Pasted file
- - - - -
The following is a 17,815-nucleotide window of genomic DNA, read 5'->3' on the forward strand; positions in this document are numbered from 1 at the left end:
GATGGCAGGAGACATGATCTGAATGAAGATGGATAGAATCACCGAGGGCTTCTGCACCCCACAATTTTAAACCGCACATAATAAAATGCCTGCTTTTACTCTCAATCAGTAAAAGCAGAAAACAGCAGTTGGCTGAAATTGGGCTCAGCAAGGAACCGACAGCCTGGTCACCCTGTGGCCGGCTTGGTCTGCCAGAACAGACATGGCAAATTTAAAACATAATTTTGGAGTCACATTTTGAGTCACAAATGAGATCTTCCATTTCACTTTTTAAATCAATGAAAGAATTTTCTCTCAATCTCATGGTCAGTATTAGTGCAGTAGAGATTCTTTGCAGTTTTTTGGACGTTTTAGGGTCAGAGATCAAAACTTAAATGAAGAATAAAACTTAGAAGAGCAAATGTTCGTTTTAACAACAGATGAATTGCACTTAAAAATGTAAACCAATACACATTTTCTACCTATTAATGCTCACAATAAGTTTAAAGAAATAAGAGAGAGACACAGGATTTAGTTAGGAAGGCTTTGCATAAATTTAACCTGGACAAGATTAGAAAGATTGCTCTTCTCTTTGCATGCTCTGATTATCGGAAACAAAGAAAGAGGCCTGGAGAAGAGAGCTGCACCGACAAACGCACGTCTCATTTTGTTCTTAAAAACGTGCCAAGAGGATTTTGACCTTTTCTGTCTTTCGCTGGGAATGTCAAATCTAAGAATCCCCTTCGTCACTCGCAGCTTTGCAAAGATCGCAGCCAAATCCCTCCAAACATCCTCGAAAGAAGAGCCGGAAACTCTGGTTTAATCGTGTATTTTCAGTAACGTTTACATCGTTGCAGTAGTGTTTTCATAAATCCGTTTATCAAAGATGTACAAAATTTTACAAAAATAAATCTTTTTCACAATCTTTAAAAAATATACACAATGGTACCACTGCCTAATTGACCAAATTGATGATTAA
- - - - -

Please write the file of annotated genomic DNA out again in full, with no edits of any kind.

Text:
The following is a 17,815-nucleotide window of genomic DNA, read 5'->3' on the forward strand; positions in this document are numbered from 1 at the left end:
GATGGCAGGAGACATGATCTGAATGAAGATGGATAGAATCACCGAGGGCTTCTGCACCCCACAATTTTAAACCGCACATAATAAAATGCCTGCTTTTACTCTCAATCAGTAAAAGCAGAAAACAGCAGTTGGCTGAAATTGGGCTCAGCAAGGAACCGACAGCCTGGTCACCCTGTGGCCGGCTTGGTCTGCCAGAACAGACATGGCAAATTTAAAACATAATTTTGGAGTCACATTTTGAGTCACAAATGAGATCTTCCATTTCACTTTTTAAATCAATGAAAGAATTTTCTCTCAATCTCATGGTCAGTATTAGTGCAGTAGAGATTCTTTGCAGTTTTTTGGACGTTTTAGGGTCAGAGATCAAAACTTAAATGAAGAATAAAACTTAGAAGAGCAAATGTTCGTTTTAACAACAGATGAATTGCACTTAAAAATGTAAACCAATACACATTTTCTACCTATTAATGCTCACAATAAGTTTAAAGAAATAAGAGAGAGACACAGGATTTAGTTAGGAAGGCTTTGCATAAATTTAACCTGGACAAGATTAGAAAGATTGCTCTTCTCTTTGCATGCTCTGATTATCGGAAACAAAGAAAGAGGCCTGGAGAAGAGAGCTGCACCGACAAACGCACGTCTCATTTTGTTCTTAAAAACGTGCCAAGAGGATTTTGACCTTTTCTGTCTTTCGCTGGGAATGTCAAATCTAAGAATCCCCTTCGTCACTCGCAGCTTTGCAAAGATCGCAGCCAAATCCCTCCAAACATCCTCGAAAGAAGAGCCGGAAACTCTGGTTTAATCGTGTATTTTCAGTAACGTTTACATCGTTGCAGTAGTGTTTTCATAAATCCGTTTATCAAAGATGTACAAAATTTTACAAAAATAAATCTTTTTCACAATCTTTAAAAAATATACACAATGGTACCACTGCCTAATTGACCAAATTGATGATTAA